In a historical (though not entirely unexpected) ruling yesterday, Chief U.S. District Judge Vaughn Walker said (in a 136-page opinion) that California’s ballot initiative Proposition 8, which was approved by 52% of voters in 2008, violated the U.S. Constitution and should be nullified.
But don’t go making wedding plans just yet, California gays.
I’ve not had time to read through the entire legal opinion, but I did want to share a few choice selections from the judge’s ruling:
Proposition 8 fails to advance any rational basis in singling out gay men and lesbians for denial of a marriage license. Indeed, the evidence shows Proposition 8 does nothing more than enshrine in the California Constitution the notion that opposite-sex couples are superior to same-sex couples.
Race restrictions on marital partners were once common in most states but are now seen as archaic, shameful or even bizarre. Gender no longer forms an essential part of marriage; marriage under law is a union of equals.
Although Proposition 8 fails to possess even a rational basis, the evidence presented at trial shows that gays and lesbians are the type of minority strict scrutiny was designed to protect.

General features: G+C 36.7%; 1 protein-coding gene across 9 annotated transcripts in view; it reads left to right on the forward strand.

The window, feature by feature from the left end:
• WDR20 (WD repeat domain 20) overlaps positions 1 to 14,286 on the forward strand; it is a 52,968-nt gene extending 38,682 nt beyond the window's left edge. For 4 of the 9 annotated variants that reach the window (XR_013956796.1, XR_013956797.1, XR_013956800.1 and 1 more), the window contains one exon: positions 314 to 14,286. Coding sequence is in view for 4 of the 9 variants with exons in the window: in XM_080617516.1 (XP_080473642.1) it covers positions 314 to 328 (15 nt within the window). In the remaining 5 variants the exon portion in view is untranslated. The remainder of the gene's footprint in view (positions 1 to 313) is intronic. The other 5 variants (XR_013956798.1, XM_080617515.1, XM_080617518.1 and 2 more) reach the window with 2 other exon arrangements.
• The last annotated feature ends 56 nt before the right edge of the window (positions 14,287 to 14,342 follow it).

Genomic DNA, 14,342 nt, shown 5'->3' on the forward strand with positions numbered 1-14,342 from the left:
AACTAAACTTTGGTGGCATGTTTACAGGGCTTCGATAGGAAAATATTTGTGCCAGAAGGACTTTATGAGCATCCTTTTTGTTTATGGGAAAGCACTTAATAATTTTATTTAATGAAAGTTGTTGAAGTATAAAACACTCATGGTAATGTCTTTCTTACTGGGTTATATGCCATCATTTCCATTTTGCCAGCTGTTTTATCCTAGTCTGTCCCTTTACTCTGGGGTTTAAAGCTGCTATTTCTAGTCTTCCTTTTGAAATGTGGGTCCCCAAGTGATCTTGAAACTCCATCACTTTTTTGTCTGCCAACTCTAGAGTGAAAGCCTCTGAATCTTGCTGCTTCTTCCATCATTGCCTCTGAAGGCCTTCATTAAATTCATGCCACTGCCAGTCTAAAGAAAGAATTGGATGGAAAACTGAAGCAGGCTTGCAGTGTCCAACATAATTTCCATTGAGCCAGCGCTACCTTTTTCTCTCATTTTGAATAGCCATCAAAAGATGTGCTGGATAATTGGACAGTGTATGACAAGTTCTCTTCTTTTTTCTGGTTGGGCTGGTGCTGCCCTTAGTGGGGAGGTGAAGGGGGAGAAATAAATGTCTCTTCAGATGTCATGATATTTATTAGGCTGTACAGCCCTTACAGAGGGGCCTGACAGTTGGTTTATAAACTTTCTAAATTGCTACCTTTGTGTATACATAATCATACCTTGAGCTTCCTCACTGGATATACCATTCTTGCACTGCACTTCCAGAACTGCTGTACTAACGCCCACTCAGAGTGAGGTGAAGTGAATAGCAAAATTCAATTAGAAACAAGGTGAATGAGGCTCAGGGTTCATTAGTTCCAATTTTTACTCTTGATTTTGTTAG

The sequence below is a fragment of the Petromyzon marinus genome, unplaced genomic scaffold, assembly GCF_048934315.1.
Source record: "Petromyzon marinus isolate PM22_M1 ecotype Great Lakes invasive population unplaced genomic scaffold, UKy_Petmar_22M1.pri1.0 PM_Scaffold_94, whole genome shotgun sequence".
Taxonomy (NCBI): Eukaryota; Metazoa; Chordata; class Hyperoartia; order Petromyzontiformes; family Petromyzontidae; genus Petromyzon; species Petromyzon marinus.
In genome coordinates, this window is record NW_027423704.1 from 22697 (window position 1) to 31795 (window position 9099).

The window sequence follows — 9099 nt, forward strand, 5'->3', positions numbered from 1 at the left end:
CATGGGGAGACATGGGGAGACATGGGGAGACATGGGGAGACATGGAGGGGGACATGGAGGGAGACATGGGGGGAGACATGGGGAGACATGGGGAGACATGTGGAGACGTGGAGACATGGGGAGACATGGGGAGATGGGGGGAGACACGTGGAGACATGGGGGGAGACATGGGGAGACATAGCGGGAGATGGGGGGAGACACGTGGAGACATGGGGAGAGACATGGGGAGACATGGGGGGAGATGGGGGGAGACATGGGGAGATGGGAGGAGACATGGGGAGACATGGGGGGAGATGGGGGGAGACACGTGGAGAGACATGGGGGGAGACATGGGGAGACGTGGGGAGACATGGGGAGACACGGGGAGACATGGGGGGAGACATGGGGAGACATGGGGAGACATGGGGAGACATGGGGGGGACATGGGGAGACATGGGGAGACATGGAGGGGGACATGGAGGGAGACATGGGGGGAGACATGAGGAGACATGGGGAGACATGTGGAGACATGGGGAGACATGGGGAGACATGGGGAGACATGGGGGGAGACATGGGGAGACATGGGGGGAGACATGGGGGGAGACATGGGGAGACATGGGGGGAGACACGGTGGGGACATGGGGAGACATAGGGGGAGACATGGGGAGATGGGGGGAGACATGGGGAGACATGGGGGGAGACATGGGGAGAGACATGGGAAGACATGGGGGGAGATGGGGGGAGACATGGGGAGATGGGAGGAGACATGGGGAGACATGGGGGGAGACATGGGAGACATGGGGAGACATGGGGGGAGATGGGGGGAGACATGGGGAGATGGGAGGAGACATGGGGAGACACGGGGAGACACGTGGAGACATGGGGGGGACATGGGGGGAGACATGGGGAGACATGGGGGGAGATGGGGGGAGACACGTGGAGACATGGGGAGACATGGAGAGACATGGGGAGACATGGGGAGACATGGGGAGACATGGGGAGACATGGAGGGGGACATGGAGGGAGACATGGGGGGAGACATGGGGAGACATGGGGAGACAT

Plaintiffs do not seek recognition of a new right. To characterize plaintiffs’ objective as “the right to same-sex marriage” would suggest that plaintiffs seek something different from what opposite-sex couples across the state enjoy — namely, marriage. Rather, plaintiffs ask California to recognize their relationships for what they are: marriages.
Proposition 8 places the force of law behind stigmas against gays and lesbians, including: gays and lesbians do not have intimate relationships similar to heterosexual couples; gays and lesbians are not as good as heterosexuals; and gay and lesbian relationships do not deserve the full recognition of society.
Well, hot damn.
Conceding that the impact of his ruling was potentially very high, and presumably recognizing the certain appeal that would head to the 9th U.S. Circuit Court of Appeals (and eventually to the U.S. Supreme Court, if the justices decide to hear the case) Judge Walker also issued a temporary stay on implementing his decision.
Both parties in the lawsuit have until Friday to submit their responses to the stay, so that the judge can decide whether to lift or extend the order.
The fight is nowhere near over, but this is a good victory. Now we wait to see what the Circuit Court of Appeals has to say!